Another provision under the Kyoto Protocol is the Clean Development Mechanism. Under the Clean Development Mechanism firms which invest in projects which reduce emissions over 1990 Business-as-Usual can have those reductions registered by the United Nations. These Certified Emissions Reductions can then be traded and will be able to be bought into the New Zealand market so long as they meet the market balance dates (end of the Calendar year). The price of CERs (or their derivatives) depends largely on how far long the certification process they are. In general projects tend to over-claim reductions in their initial phases ( attracting a discounted price) before they finally become certified (when they achieve a general market price).

Naturally the price of AAUs and CERs will depend on the market for them. Unfortunately the rules of many markets cited by New Zealand officials are unknown because they haven't been developed yet. It is notable that none of them will be as comprehensive (read "bold") as the New Zealand ETS. The exception is the European ETS which excludes Russian and Ukrainian AAUs altogether (because, one suspects, this would discount the value of British and German "hot air") and only allows firms to meet 10% of their obligation with CERs. Currently the UN has registered 80 million CER ( about what the New Zealand oil firms would need for the 2008-12 period) but has 2 billion worth of (high risk) projects registered for the 2008-12 commitment period.

The price for CERs on the European exchange will depend very much on the supply and demand for them. In March 2006 prices on the European ETS collapsed because it was discovered that the supply of credits was greater than the supply of debits so there was no scarcity. Previous to that the price was around 40 Euro. Today the price is around 17 Euro. Officials "think" the New Zealand price will be lower than that. Even so at 17 Euro New Zealanders would face an increase of about 10 cents a litre for diesel and 8 cents a litre for petrol. This money would be paid to those people selling the CER credits.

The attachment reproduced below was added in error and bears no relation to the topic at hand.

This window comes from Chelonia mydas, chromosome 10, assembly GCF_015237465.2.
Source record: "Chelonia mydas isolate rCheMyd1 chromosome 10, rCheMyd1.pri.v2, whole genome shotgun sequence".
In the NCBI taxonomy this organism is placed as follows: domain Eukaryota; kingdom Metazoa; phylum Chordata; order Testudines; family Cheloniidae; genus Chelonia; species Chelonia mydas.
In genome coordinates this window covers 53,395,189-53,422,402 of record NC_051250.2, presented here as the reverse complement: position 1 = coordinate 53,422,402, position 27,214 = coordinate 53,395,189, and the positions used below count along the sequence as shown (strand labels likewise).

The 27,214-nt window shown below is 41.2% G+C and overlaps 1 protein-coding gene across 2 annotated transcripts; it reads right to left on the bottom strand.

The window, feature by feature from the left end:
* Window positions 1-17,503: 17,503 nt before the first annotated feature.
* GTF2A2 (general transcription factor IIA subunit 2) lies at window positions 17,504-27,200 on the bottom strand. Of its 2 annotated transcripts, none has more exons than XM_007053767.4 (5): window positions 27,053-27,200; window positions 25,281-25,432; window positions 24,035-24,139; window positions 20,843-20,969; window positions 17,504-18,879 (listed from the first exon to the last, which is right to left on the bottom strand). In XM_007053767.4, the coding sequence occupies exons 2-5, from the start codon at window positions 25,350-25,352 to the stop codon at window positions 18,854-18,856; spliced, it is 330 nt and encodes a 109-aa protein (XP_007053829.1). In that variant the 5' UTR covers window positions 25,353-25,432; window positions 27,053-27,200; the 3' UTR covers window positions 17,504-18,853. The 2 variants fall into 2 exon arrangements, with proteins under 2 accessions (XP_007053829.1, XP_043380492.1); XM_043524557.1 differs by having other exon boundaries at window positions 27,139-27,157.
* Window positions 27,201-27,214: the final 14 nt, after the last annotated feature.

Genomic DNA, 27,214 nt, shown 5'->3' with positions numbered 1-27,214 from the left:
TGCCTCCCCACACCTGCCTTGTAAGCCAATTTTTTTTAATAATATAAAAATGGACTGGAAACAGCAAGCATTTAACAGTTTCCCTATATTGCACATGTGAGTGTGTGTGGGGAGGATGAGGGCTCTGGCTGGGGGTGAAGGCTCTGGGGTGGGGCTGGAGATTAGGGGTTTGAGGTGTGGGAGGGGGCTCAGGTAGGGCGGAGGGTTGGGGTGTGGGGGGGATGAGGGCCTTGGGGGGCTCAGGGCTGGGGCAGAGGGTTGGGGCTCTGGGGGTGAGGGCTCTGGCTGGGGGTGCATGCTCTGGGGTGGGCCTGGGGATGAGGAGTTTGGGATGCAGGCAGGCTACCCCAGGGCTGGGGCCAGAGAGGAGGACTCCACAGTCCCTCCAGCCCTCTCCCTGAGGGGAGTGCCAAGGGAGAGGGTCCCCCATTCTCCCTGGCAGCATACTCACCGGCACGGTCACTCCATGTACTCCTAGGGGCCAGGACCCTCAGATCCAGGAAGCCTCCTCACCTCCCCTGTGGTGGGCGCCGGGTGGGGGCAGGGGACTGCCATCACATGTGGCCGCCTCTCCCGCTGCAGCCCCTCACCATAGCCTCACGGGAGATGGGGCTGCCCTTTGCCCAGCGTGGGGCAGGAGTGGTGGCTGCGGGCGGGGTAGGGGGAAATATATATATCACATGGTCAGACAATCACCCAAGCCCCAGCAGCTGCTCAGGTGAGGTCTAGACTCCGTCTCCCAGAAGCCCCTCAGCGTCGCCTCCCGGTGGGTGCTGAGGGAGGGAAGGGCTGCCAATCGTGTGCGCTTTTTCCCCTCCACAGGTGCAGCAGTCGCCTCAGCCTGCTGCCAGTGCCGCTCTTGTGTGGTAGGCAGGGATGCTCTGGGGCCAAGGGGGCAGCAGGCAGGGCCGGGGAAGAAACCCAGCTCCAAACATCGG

What does all of this mean?

One possibility Officials 'wink' about is the possibility that New Zealand will become a carbon laundering nation. That is selling "Pure NZ" forestry carbon credits, while covering itself with cheap Chinese CERs or Russian AAUs. Unfortunately such naivete does not wash with the Europeans who are more likely to blast us for such cheap tricks than participate in such a back-handed game.

One thing is certain and that is New Zealand consumers will end up footing the bill. All energy will cost more and farmers will end up spending a significant proportion of their income covering their carbon emissions. There is no guarantee that forestry will rebound from the deforestation that pre-Kyoto jitters and high land values have prompted.

But at least the officials will have a good story to tell in the far off capitals of the world on the conference circuit.